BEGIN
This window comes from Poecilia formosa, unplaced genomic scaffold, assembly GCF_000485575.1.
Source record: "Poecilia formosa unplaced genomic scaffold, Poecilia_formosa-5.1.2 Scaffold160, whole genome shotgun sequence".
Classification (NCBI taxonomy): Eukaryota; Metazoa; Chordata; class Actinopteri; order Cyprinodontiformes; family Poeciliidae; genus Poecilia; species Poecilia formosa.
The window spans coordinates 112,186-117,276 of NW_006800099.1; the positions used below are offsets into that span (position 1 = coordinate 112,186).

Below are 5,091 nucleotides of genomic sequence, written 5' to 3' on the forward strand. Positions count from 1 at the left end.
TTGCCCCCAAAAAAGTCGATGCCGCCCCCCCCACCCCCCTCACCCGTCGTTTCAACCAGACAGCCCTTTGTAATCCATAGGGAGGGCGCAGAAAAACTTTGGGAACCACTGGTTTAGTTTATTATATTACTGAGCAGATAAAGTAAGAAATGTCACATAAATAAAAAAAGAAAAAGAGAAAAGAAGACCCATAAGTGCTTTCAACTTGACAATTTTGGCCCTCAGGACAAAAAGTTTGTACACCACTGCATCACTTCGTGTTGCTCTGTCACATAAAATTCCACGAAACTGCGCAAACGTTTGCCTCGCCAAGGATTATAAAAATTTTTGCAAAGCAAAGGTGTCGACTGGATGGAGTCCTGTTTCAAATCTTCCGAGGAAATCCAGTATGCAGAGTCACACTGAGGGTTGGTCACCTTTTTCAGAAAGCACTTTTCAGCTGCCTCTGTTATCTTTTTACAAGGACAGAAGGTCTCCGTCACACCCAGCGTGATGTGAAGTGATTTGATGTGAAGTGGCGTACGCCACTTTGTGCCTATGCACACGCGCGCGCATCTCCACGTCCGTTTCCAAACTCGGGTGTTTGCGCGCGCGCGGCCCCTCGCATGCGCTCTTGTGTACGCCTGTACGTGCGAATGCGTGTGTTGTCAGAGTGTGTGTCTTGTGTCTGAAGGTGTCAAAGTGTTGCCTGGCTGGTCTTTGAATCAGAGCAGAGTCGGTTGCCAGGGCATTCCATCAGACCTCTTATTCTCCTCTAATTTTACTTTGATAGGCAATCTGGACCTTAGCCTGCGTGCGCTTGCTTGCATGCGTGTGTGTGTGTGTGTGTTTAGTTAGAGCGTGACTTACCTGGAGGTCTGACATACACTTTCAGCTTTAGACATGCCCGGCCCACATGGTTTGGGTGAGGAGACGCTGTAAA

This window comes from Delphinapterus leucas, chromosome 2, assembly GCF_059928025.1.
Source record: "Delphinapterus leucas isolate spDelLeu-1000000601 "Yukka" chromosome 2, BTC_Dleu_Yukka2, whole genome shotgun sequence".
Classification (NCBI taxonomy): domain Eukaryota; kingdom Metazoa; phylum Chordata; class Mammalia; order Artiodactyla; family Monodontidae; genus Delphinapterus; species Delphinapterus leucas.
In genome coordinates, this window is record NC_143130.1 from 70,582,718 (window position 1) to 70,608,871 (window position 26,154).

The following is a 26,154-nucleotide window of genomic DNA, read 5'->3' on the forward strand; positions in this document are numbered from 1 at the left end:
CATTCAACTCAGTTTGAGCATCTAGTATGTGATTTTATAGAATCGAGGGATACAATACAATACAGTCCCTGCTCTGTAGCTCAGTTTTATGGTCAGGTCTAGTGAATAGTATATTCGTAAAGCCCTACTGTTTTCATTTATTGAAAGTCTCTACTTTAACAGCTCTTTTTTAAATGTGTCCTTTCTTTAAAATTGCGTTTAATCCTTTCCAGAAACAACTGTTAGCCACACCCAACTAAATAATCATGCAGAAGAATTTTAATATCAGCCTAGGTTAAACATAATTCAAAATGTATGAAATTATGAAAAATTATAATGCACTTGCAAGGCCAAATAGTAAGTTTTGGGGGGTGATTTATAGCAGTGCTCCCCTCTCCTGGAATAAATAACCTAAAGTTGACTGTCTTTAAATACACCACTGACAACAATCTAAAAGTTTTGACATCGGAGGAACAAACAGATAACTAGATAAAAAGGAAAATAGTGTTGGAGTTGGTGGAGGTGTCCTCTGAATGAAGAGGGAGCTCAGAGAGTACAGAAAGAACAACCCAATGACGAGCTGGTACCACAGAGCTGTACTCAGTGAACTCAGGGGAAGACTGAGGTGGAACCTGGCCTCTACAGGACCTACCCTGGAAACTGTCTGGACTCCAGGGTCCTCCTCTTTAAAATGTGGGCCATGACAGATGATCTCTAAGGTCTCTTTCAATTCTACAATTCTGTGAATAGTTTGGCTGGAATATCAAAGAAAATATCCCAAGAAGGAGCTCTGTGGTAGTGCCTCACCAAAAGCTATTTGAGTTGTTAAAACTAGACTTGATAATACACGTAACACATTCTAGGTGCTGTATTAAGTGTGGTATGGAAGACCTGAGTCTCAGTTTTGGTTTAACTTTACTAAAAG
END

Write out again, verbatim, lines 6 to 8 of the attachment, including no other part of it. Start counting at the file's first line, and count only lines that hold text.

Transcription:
TTGCCCCCAAAAAAGTCGATGCCGCCCCCCCCACCCCCCTCACCCGTCGTTTCAACCAGACAGCCCTTTGTAATCCATAGGGAGGGCGCAGAAAAACTTTGGGAACCACTGGTTTAGTTTATTATATTACTGAGCAGATAAAGTAAGAAATGTCACATAAATAAAAAAAGAAAAAGAGAAAAGAAGACCCATAAGTGCTTTCAACTTGACAATTTTGGCCCTCAGGACAAAAAGTTTGTACACCACTGCATCACTTCGTGTTGCTCTGTCACATAAAATTCCACGAAACTGCGCAAACGTTTGCCTCGCCAAGGATTATAAAAATTTTTGCAAAGCAAAGGTGTCGACTGGATGGAGTCCTGTTTCAAATCTTCCGAGGAAATCCAGTATGCAGAGTCACACTGAGGGTTGGTCACCTTTTTCAGAAAGCACTTTTCAGCTGCCTCTGTTATCTTTTTACAAGGACAGAAGGTCTCCGTCACACCCAGCGTGATGTGAAGTGATTTGATGTGAAGTGGCGTACGCCACTTTGTGCCTATGCACACGCGCGCGCATCTCCACGTCCGTTTCCAAACTCGGGTGTTTGCGCGCGCGCGGCCCCTCGCATGCGCTCTTGTGTACGCCTGTACGTGCGAATGCGTGTGTTGTCAGAGTGTGTGTCTTGTGTCTGAAGGTGTCAAAGTGTTGCCTGGCTGGTCTTTGAATCAGAGCAGAGTCGGTTGCCAGGGCATTCCATCAGACCTCTTATTCTCCTCTAATTTTACTTTGATAGGCAATCTGGACCTTAGCCTGCGTGCGCTTGCTTGCATGCGTGTGTGTGTGTGTGTGTTTAGTTAGAGCGTGACTTACCTGGAGGTCTGACATACACTTTCAGCTTTAGACATGCCCGGCCCACATGGTTTGGGTGAGGAGACGCTGTAAA

This window comes from Delphinapterus leucas, chromosome 2, assembly GCF_059928025.1.
Source record: "Delphinapterus leucas isolate spDelLeu-1000000601 "Yukka" chromosome 2, BTC_Dleu_Yukka2, whole genome shotgun sequence".